Los Angeles Lakers head coach Byron Scott spoke with Time Warner Cable SportsNet during their live media day coverage, covering a wide range of topics. Perhaps most important was what he had to say about incoming No. 2 pick D'Angelo Russell, who's preparing for his first training camp as a professional athlete. Russell has been working at the Lakers' training facility throughout the summer, and he's left Scott impressed about his progress.
Byron also revealed Russell wasn't 100 percent during Summer League, which hindered him on the court. "He let us know later that he had an ankle and a knee problem that was bothering him that he just never got treatment on because he wanted to play so bad," Scott said. "That kind of tells you about the character of the kid, too."
Anticipation leading into the season has been high for fans and players alike, leading to El Segundo buzzing with more player activity than Lakers general manager Mitch Kupchak said he's ever seen. The Lakers' roster has huddled around working hard together for a fresh year, and what Scott's seen from Russell sounds promising.
"The last three weeks of him in this gym playing, I saw some things that I didn't see in Summer League. I saw some explosiveness. I saw some quickness," Byron said of D'Angelo during the in-house training sessions. "He was never really just going by people in Summer League, where as here now we know why. It's because of the injuries that he had."
"I saw some things that made me go 'Whoa okay.' I didn't see that from him in Summer League."
Russell's first year as a rookie should have tempered expectations, but with a talent as tantalizing as he can be, it's hard not to project optimism as the franchise moves forward. He's a young point guard who showed during Summer League why everyone needs to be patient as he adjust to playing with and against NBA talent through an 82-game season, but he also made plays that left the possibilities feeling endless. His mindset is on the controllables, though, like putting the kind of work that can separate him from the pack.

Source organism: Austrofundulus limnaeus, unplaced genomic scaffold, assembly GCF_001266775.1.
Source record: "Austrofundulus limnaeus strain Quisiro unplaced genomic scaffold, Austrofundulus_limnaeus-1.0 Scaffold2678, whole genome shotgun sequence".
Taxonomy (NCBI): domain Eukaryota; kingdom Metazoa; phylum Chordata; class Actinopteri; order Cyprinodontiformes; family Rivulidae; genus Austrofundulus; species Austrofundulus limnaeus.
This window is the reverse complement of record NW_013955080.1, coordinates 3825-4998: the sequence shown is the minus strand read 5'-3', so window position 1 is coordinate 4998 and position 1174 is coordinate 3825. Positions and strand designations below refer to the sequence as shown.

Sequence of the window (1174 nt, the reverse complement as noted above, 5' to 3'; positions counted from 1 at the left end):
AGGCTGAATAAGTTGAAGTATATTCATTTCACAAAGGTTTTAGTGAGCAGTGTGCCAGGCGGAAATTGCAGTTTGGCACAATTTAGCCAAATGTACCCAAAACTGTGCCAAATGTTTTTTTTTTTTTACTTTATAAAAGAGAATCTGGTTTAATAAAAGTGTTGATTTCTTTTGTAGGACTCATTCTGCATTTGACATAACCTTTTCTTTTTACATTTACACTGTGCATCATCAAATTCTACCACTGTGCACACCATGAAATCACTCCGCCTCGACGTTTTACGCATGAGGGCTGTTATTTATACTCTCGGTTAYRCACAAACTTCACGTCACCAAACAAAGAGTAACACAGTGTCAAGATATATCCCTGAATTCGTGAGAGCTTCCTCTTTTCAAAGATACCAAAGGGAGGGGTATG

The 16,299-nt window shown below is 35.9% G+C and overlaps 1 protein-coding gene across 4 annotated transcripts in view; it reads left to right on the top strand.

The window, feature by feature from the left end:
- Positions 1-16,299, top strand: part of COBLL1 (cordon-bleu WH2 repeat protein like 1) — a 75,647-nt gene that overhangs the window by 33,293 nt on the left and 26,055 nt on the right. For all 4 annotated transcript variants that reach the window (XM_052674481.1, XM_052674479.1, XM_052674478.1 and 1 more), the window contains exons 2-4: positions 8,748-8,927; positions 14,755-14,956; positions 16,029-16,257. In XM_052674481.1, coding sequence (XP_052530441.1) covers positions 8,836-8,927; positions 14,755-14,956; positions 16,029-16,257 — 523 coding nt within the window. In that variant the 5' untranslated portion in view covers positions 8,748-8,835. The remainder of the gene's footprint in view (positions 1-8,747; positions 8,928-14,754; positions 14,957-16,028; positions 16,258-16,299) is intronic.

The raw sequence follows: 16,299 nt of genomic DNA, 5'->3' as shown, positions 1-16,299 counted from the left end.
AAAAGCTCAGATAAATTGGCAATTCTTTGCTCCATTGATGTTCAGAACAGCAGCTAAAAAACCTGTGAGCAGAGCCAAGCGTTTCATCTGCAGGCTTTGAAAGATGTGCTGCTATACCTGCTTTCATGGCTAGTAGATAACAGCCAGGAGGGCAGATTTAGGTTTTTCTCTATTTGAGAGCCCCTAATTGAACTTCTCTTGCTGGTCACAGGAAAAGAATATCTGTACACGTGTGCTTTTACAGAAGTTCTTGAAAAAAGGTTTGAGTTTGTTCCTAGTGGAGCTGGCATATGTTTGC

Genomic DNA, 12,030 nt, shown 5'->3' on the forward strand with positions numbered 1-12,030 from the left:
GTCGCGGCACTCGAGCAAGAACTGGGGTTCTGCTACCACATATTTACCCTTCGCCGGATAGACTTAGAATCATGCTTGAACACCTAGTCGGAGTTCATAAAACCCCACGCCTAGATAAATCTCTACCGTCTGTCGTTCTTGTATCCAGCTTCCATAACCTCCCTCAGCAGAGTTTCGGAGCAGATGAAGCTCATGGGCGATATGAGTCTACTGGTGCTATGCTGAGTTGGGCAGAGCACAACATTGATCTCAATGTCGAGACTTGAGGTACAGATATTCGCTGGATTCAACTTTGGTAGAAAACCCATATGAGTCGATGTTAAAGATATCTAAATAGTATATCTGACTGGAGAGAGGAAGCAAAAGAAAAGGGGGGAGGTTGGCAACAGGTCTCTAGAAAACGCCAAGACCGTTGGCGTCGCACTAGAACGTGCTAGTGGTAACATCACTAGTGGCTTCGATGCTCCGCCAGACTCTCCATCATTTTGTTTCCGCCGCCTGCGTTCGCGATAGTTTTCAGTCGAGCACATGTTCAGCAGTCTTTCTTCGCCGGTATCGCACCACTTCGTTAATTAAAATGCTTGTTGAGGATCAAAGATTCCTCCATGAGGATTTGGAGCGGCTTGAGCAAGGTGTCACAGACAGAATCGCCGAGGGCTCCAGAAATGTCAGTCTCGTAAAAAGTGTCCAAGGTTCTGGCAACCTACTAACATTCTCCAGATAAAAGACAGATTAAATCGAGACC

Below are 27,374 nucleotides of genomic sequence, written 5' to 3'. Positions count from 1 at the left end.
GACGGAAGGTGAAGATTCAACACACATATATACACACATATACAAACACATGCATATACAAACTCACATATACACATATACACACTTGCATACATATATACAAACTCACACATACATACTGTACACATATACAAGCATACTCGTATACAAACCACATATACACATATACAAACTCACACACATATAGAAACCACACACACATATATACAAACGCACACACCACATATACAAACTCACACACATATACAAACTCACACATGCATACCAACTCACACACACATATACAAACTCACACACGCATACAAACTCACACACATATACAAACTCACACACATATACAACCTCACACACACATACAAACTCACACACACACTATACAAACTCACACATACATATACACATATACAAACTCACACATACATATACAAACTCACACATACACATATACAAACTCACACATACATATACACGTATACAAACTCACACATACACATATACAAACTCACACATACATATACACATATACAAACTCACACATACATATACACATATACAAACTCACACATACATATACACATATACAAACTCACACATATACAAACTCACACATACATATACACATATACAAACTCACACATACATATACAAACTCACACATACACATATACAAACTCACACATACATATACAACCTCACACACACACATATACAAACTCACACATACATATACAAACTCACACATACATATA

"Just work hard. Be humble and hungry," D'Angelo said of his focus going into training camp. "Just try to outwork the next guy. It's a business now, and at the age of 19, you never would've thought your priorities are what they are." His priorities have revolved around working with the new core forming in Los Angeles, where an entire fanbase awaits confirmation that he's the guy they can trust with the wheel going forward.
That kind of expectation may have been one of the reasons Russell admittedly forced the issue during Summer League in Las Vegas. "The thing that I saw in Summer League was a young man that was pressing. He was pressing to prove to everybody that he should have been the No. 2 pick," Scott said.
Training camp begins on Tuesday for the Lakers, giving Russell his first taste of playing on an NBA roster. With the kind of hard work he sounds prepared to put in toward his craft, it may not be long before it's clear he's one of the keys for the franchise.